Mortgage lenders woo borrowers previously shunned

April 06, 1995|By Lorraine Mirabella | Lorraine Mirabella,Sun Staff Writer

The housing industry, rocked in the last several months by a plunge in sales, is finding business by turning to those previously shunned -- consumers with bad credit.

Just a year ago, bankruptcies, car repossessions and late or missed payments on other forms of credit were enough to immediately disqualify borrowers from getting a mortgage.

But the industry's slowdown over the past year, caused by steady increases in mortgage rates, has prompted mainstream real estate agents and lenders to give a second look at those who before stood almost no chance of owning a home.

"Lenders are focusing on first-timers and those with bad credit, identifying and working on different programs that will attract those types of buyers," said David McIlvaine, a real estate agent with Re/Max Advantage Realty in Ellicott City. "Since the buying population is diminished because of rate increases, we can spend more time working the harder deals to make them happen."

Agents and lenders even have started companies and created divisions just to handle would-be homeowners with poor credit.

In August, for instance, Prudential Home Mortgage, one of the nation's highest-volume mortgage companies, created a division just to woo borrowers who couldn't meet the company's usual lending requirements of solid credit, assets and employment.

Lenders aren't tossing out prudent standards, but they are working with consumers more -- acting as counselor, financial adviser or mediator between client and creditor -- to help resolve credit problems so they can obtain a mortgage.

"I don't think we will bear any more risk during this point in time PTC than we would in good times -- but at the same time, we have to work with what we get," said Ron Dyson, a loan officer with Fleet Mortgage.

"Generally, there are reasons. If the explanation is good and justifies them for a period of time, we feel safe to extend approval to that type of person," Mr. Dyson explained.

Their credit offenses run the gamut from excessive use of charge cards to missed car payments, even to foreclosures.

The industry says most of those problems result from loss of jobs, illnesses and divorces.

Just a year ago, mortgage applications from those consumers would have been automatically rejected in most cases. But the industry is courting them today out of necessity.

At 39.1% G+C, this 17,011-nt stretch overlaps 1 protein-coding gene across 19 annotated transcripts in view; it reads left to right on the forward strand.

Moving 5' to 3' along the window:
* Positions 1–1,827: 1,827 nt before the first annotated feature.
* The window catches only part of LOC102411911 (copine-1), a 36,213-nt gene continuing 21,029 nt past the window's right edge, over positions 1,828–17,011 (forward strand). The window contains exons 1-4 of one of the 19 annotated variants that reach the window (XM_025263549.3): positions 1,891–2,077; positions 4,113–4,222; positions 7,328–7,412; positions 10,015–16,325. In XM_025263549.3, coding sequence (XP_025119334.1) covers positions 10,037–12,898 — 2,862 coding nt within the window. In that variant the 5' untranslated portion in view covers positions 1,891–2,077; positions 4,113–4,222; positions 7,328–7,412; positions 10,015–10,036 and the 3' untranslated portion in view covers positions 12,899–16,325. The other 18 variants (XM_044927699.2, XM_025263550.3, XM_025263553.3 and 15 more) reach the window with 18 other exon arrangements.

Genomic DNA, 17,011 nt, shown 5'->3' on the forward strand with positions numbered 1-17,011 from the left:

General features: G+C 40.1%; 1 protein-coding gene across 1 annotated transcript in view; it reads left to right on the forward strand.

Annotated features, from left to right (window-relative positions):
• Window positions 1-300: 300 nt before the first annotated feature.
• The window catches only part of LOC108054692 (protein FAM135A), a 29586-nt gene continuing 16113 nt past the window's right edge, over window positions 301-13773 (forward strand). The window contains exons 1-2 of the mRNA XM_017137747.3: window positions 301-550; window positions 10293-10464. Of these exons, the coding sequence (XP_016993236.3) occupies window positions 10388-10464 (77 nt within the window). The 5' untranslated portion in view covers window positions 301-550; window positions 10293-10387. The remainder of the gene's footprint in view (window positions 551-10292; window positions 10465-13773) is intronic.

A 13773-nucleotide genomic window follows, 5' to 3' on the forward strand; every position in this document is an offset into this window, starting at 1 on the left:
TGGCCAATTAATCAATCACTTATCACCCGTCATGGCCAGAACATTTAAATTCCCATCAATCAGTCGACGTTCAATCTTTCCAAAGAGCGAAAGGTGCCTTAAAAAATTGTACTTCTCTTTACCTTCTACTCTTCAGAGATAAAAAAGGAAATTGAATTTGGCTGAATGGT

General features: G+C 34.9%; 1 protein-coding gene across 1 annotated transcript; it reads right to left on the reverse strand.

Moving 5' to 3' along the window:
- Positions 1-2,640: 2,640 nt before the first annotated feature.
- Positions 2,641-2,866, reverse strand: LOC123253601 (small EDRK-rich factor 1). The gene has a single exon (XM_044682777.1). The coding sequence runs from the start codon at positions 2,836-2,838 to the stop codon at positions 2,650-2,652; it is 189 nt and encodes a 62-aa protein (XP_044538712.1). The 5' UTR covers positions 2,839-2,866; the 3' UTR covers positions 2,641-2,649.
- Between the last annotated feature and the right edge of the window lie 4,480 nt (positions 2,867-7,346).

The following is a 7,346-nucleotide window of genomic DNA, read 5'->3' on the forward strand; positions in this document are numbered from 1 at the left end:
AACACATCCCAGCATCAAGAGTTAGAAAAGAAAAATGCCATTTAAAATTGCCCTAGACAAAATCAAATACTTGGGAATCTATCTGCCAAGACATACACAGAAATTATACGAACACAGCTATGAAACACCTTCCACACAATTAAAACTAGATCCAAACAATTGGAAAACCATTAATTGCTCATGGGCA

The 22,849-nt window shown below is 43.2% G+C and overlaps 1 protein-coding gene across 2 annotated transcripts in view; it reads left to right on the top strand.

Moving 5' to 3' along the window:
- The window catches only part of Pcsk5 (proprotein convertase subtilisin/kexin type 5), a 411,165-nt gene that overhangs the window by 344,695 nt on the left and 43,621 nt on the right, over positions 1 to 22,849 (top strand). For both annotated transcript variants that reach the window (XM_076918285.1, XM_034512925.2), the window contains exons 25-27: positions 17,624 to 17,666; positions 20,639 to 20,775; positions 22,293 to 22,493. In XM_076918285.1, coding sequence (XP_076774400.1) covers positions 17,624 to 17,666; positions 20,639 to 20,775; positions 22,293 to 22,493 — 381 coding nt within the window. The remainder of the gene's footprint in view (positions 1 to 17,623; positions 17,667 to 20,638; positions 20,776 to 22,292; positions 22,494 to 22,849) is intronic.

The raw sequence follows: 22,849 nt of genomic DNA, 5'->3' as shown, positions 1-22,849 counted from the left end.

Sales of new and existing homes in the Baltimore region have declined eight straight months, and most in the industry anticipate little improvement through the year.

"Everyone wants to make more loans, and the rich people aren't the ones expanding the market," said Martin Wahl, director of product development for Equifax Mortgage Information Services Inc., a division of Equifax Inc. "The affordable-housing people are the ones expanding the market."

People like Barbara Robinson.

Nearly a year ago, she was denied a mortgage because she had missed payments for her car and charge cards and had taken out a personal loan.

But with her real estate agent's help, Mrs. Robinson wrote detailed letters to creditors and lenders explaining her problems and laying out a plan to pay off debts.

In February Mrs. Robinson was approved for a mortgage and moved into her first home, a spacious Randallstown rancher.

"It's a real good feeling," said Mrs. Robinson, 44. "It's exciting to know I will one day own a piece of America, a piece of the pie."

Lenders use their own scale of good and bad credit. The best rating -- "A" -- typically means no more than one 30-day late payment on a mortgage. Poor credit, scored B, C or D, means a more serious array of late or missed payments.

"We saw a lot of borrowers being excluded who were not really bad credit risks but didn't fit into the criteria," said Cathy Solomon, a Prudential vice president.

"Others have the money. They just forget and get overextended. They would eventually pay the mortgage back. We wanted to extend credit because it's an opportunity."

Lenders now believe that people who work themselves up to "A" grade will make their payments.

"Recent performance is much more significant than earlier performance," Mr. Wahl said.

Anthony Alston says he knows that to be true.

The real estate agent used to routinely turn credit-poor buyers away. About 18 months ago he opened Apex Realty Inc. in Baltimore and has worked with dozens of clients who had poor credit.

"I've gotten people into homes who've filed bankruptcy twice and lost a home in the process," Mr. Alston said. "They've had repossessions and lost five or six credit cards. Most people who've come to us who've gotten a second chance, they don't go bad again."

Re-establishing credit can take as little a month or as long as a year or more. The goal is to clear up outstanding liens and judgments and past-due bills.

"A lot of people think they don't have credit," said John Robb, a Baltimore loan officer with Fort Wayne, Ind.-based Waterfield Financial Corp. "Their rent is a piece of credit, so are utilities, cable and their gym payments.

"Though it's not spelled out as credit, they are showing responsibility in making a monthly payment, and we'll take that into consideration."

Even the Mortgage Bankers Association of America is trying to dispel the myth that a single late payment will disqualify borrowers, as part of a national campaign this year to boost home buying.

"People who've had bankruptcies in the past are able to get a mortgage today," said Andrew Trettin, a loan officer with Homestead Mortgage in Millersville.

"People who've had loans fall through, people who've been foreclosed on, can still get a mortgage," Mr. Trettin said.

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